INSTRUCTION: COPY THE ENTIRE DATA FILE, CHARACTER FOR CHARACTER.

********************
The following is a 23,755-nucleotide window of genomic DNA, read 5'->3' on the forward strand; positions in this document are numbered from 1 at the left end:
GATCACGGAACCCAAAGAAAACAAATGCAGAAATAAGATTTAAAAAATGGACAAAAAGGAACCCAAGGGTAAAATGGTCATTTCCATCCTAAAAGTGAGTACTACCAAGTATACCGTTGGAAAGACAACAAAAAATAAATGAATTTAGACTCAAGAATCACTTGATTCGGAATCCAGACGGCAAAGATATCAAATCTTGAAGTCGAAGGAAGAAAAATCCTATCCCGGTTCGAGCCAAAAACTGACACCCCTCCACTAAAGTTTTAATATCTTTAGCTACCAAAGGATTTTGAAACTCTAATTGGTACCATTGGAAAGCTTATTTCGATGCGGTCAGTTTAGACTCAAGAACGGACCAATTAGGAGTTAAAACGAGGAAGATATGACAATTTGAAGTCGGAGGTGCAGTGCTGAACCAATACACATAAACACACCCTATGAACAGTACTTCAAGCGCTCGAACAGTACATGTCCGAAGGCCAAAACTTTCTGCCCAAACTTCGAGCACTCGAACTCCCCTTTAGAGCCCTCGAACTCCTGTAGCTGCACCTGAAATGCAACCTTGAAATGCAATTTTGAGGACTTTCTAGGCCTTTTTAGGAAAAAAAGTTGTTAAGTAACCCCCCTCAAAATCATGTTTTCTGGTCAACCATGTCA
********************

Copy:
The following is a 23,755-nucleotide window of genomic DNA, read 5'->3' on the forward strand; positions in this document are numbered from 1 at the left end:
GATCACGGAACCCAAAGAAAACAAATGCAGAAATAAGATTTAAAAAATGGACAAAAAGGAACCCAAGGGTAAAATGGTCATTTCCATCCTAAAAGTGAGTACTACCAAGTATACCGTTGGAAAGACAACAAAAAATAAATGAATTTAGACTCAAGAATCACTTGATTCGGAATCCAGACGGCAAAGATATCAAATCTTGAAGTCGAAGGAAGAAAAATCCTATCCCGGTTCGAGCCAAAAACTGACACCCCTCCACTAAAGTTTTAATATCTTTAGCTACCAAAGGATTTTGAAACTCTAATTGGTACCATTGGAAAGCTTATTTCGATGCGGTCAGTTTAGACTCAAGAACGGACCAATTAGGAGTTAAAACGAGGAAGATATGACAATTTGAAGTCGGAGGTGCAGTGCTGAACCAATACACATAAACACACCCTATGAACAGTACTTCAAGCGCTCGAACAGTACATGTCCGAAGGCCAAAACTTTCTGCCCAAACTTCGAGCACTCGAACTCCCCTTTAGAGCCCTCGAACTCCTGTAGCTGCACCTGAAATGCAACCTTGAAATGCAATTTTGAGGACTTTCTAGGCCTTTTTAGGAAAAAAAGTTGTTAAGTAACCCCCCTCAAAATCATGTTTTCTGGTCAACCATGTCA